CM . . .
. Volume XIV Number 6 . . . .November 9, 2007
Gold Medal for Weird.
Toronto, ON: Kids Can Press, 2007.
48 pp., pbk., $7.95.
Grades 2-7 / Ages 7-12.
Review by Tanya Boudreau.
Sometimes the fans can shut down a whole competition.
The 2004 gymnastics competition in Athens was packed every night-and the fans knew their stuff. During the men's final, Russia's Alexei Nemov received ridiculously low marks.
The fans booed. And booed. And booed. Officials asked for quiet.
The crowd got louder. Finally, the judges changed their scores, admitting their mistake. Or maybe they were just trying to get the folks to shut up.
From as far back as 3000 years, the best athletes of the summer and winter Olympic Games have been publicly acknowledged and awarded medals for their stellar performances. Ancient Olympic winners were awarded olive wreaths, and some received free food for life. In recognition of their skills, they had statues erected in their likenesses and poems composed with their names. The modern Olympians receive gold, silver and bronze medals, and lots of publicity. Author Kevin Sylvester is knowledgeable about a lesser celebrated side of the Olympics. His plunge into Olympic history brought up the Olympic oddities, and when compiled, he bestowed on them his Gold Medal for Weird. The people, ideas and events selected for Sylvester's book were chosen for their unusualness. The stories range from scandalous to silly, from victorious to valiant.
They expected recognition for winning; instead they got reputations for cheating. Fred Lorz wanted to win the marathon during the 1904 Olympics, but when he cramped up, he took a drive to the finish line. Ben Johnson has been banned for life from the Olympics after testing positive for drugs not once but twice, and in the 2000 Paralympics, the Spanish basketball team won by pretending to have disabilities. The mental-disabilities category has since been eliminated from the Paralympics.
Other victories occurred by more mysterious means. Did the loonie placed under the ice by the ice-making crew help the Canadian men and women's hockey team win the 2002 Winter Games in Salt Lake City? For the 1900 Dutch rowing pairs team, the mystery involved the identity of their coxswain. Pulled from the crowd at the last minute, his loud rhythmic shouts helped the team win. Although he posed for a photograph after the win, his name and age were never known or discovered.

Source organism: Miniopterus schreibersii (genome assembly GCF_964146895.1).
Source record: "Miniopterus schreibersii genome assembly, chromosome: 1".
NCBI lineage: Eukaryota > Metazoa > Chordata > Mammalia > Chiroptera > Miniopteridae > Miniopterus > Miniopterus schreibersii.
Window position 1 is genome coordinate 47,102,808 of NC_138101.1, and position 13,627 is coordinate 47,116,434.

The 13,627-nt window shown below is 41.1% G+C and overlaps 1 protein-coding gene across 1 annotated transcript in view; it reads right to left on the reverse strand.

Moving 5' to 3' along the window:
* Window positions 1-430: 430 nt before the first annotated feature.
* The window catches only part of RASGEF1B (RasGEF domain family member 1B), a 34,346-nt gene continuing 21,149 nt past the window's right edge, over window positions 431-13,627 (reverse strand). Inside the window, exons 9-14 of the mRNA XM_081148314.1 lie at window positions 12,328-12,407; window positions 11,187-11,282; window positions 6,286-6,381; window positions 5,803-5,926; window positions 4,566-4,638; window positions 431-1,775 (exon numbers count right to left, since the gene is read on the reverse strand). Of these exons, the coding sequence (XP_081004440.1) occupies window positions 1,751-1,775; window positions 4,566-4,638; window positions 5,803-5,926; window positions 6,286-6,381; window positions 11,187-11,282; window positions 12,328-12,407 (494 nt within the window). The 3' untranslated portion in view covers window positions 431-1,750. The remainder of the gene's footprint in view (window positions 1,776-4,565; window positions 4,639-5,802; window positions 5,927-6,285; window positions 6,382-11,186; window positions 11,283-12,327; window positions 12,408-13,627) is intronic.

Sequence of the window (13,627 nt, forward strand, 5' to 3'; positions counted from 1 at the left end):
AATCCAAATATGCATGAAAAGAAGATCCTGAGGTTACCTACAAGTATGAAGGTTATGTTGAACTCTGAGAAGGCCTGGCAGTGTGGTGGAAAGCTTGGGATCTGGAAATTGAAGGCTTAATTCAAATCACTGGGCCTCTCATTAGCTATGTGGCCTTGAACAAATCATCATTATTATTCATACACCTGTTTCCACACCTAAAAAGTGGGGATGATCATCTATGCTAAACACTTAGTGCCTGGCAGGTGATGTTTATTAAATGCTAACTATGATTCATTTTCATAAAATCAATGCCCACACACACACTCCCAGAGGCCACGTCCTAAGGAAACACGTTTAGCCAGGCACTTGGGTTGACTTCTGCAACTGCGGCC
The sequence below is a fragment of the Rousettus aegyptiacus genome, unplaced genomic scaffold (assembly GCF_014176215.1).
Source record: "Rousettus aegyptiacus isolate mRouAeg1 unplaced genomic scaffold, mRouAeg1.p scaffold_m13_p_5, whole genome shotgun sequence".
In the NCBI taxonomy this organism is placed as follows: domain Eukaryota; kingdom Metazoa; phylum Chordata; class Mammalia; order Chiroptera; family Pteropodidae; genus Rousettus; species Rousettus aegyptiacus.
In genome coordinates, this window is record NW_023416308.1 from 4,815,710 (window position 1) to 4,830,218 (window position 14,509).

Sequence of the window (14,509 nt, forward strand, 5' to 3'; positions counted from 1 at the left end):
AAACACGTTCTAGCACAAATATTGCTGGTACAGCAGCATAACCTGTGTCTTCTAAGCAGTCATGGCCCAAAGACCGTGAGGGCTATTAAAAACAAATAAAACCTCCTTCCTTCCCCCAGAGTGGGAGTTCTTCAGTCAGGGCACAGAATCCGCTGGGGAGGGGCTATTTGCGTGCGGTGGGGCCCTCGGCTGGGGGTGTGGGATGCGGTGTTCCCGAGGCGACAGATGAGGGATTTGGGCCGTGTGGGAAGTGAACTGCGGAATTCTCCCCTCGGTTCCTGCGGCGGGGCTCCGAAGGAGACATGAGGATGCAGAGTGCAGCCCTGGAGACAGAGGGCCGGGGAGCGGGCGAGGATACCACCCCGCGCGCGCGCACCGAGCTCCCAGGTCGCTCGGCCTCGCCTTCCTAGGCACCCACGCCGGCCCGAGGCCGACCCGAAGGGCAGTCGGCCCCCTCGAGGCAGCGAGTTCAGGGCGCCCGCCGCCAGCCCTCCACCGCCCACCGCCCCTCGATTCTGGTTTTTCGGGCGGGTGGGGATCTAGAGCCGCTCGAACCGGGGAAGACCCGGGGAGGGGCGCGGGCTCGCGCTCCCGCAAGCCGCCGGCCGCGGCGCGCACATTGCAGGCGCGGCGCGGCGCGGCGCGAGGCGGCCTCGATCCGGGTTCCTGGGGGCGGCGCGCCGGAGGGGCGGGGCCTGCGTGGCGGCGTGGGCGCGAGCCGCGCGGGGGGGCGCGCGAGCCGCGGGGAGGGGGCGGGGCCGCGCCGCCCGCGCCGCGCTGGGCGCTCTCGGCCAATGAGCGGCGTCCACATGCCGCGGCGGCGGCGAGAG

The section entitled "Stretch Your Credulity" celebrates the finest in incredible, seemingly impossible wins. Age wasn't an issue for Oscar Swahn. He was winning at the age of 60. John Pius Boland played recreational tennis, but, in 1896 while on vacation, he decided to give the Olympics a try. He competed in the singles and doubles titles in Greece, and he won! Two stories in this section involve the breaking of winning streaks in ice hockey and wrestling, and one story involves a snowboarder who was lucky to come in second place.
Despite uncommon injuries, interfering fans, and unfortunate accidents, some of the athletes came out victorious. Greg Louganis's continuation in the diving competition, despite a diving board accident, won him a gold medal at the 1988 games. Vanderlei de Lima won third place after a fan tackled him during the 2004 Athens marathon, and Sylvie Frechette was finally given a gold metal for her 1992 synchronized swimming performance after it was revealed a judge pushed the wrong button on the score pad.
In the future, Kevin Sylvester might be awarding more Gold Medals for Weird involving Olympic sport category hopefuls, korfball, wushu, and bandy. If bridge is chosen, it wouldn't have weather catastrophes like those during the 1988 games in Calgary when high winds were the cause of toppling skiers and postponed games. A dance sport category might result in funny clothing stories though like those in the 1904 and 2000 Olympics.
Kevin Sylvester wrote and illustrated Sports Hall of Weird. In addition to being a reporter, Kevin is also a radio sports host and documentary maker. Gold Medal for Weird consists of over 85 one-page stories. Each story is framed and illustrated with a black and white cartoon-like drawing. The frames resemble a scratched border, and the illustrations, which range from cute to comical, reflect their stories in some way. A few of the stories have an additional piece at the end called "funky facts." These act as updates to the stories.
Readers should note there is no indication in the book of resources consulted. However, Gold Medal for Weird is a fun book to read and to share. For the most part, these Gold Medals of Weird are safe. Everyone can relax because no one will be training to win one, and there will be no rivals to worry about. These records (and their stories) will stand.
Tanya Boudreau is the librarian at the Cold Lake Public Library in Cold Lake, AB.
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